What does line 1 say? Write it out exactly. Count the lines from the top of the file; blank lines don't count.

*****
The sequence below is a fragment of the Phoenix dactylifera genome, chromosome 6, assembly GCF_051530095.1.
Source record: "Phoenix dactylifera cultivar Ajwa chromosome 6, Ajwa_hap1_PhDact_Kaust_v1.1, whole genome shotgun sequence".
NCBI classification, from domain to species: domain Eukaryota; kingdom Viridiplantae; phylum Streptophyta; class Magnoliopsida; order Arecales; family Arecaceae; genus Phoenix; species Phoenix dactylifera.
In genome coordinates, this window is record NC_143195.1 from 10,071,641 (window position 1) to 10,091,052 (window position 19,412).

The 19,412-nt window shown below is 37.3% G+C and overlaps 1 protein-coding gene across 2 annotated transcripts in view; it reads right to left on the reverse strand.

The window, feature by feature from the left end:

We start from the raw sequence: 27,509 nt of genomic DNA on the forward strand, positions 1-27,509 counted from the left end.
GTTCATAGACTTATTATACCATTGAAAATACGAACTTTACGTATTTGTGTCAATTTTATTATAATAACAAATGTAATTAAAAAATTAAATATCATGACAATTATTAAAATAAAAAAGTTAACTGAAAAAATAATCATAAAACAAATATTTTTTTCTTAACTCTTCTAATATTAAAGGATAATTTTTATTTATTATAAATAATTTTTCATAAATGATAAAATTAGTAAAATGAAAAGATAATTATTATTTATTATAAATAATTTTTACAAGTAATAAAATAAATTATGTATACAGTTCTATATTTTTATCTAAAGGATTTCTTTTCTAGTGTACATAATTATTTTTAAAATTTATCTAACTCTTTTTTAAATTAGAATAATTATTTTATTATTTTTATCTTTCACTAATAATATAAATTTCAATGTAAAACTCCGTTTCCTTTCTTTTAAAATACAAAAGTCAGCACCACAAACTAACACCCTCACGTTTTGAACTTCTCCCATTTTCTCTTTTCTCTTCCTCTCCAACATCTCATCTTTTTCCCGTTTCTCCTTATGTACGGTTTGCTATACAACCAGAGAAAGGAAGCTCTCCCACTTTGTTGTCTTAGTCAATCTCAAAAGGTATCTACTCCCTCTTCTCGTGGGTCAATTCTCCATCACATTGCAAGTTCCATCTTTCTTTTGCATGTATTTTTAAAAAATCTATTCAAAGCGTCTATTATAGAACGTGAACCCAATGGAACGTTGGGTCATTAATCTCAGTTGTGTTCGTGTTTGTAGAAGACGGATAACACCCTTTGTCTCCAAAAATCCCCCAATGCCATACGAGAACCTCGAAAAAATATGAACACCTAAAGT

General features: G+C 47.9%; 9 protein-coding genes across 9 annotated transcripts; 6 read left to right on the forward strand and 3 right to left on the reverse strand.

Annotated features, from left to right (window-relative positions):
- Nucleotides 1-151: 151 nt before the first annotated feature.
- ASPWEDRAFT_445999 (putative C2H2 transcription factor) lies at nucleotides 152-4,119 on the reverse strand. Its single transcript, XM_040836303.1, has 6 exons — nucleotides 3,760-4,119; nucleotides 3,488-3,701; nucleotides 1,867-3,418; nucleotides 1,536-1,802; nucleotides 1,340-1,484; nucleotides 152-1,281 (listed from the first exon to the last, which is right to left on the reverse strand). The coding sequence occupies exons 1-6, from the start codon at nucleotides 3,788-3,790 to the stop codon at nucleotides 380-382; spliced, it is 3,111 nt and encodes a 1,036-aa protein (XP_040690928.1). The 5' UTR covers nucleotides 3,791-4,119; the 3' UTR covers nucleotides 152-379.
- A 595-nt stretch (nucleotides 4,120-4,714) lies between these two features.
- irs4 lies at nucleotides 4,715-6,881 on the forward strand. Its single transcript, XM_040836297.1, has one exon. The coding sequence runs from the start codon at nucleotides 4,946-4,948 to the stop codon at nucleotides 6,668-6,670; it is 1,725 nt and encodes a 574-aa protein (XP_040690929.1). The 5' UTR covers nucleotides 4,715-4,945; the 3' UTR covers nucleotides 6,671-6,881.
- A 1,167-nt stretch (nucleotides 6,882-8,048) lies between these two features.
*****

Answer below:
The sequence below is a fragment of the Phoenix dactylifera genome, chromosome 6, assembly GCF_051530095.1.